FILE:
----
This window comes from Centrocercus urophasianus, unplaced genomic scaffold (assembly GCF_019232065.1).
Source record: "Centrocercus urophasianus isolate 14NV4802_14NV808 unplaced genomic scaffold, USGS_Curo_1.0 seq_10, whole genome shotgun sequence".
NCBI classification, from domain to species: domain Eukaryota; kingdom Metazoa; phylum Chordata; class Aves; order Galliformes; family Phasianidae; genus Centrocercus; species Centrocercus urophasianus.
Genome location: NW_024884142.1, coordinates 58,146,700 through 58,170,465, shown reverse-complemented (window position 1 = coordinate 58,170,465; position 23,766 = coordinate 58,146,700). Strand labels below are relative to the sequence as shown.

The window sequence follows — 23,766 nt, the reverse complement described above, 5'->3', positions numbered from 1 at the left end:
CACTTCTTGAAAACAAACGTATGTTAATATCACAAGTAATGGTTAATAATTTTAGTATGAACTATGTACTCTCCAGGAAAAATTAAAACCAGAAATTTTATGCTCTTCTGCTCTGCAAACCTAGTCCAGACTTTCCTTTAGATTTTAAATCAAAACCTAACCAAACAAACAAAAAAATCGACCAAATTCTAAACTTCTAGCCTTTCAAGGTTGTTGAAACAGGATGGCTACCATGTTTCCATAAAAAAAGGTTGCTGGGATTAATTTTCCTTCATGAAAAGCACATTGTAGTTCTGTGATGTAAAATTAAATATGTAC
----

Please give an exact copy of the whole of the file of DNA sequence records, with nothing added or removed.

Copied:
This window comes from Centrocercus urophasianus, unplaced genomic scaffold (assembly GCF_019232065.1).
Source record: "Centrocercus urophasianus isolate 14NV4802_14NV808 unplaced genomic scaffold, USGS_Curo_1.0 seq_10, whole genome shotgun sequence".
NCBI classification, from domain to species: domain Eukaryota; kingdom Metazoa; phylum Chordata; class Aves; order Galliformes; family Phasianidae; genus Centrocercus; species Centrocercus urophasianus.
Genome location: NW_024884142.1, coordinates 58,146,700 through 58,170,465, shown reverse-complemented (window position 1 = coordinate 58,170,465; position 23,766 = coordinate 58,146,700). Strand labels below are relative to the sequence as shown.

The window sequence follows — 23,766 nt, the reverse complement described above, 5'->3', positions numbered from 1 at the left end:
CACTTCTTGAAAACAAACGTATGTTAATATCACAAGTAATGGTTAATAATTTTAGTATGAACTATGTACTCTCCAGGAAAAATTAAAACCAGAAATTTTATGCTCTTCTGCTCTGCAAACCTAGTCCAGACTTTCCTTTAGATTTTAAATCAAAACCTAACCAAACAAACAAAAAAATCGACCAAATTCTAAACTTCTAGCCTTTCAAGGTTGTTGAAACAGGATGGCTACCATGTTTCCATAAAAAAAGGTTGCTGGGATTAATTTTCCTTCATGAAAAGCACATTGTAGTTCTGTGATGTAAAATTAAATATGTAC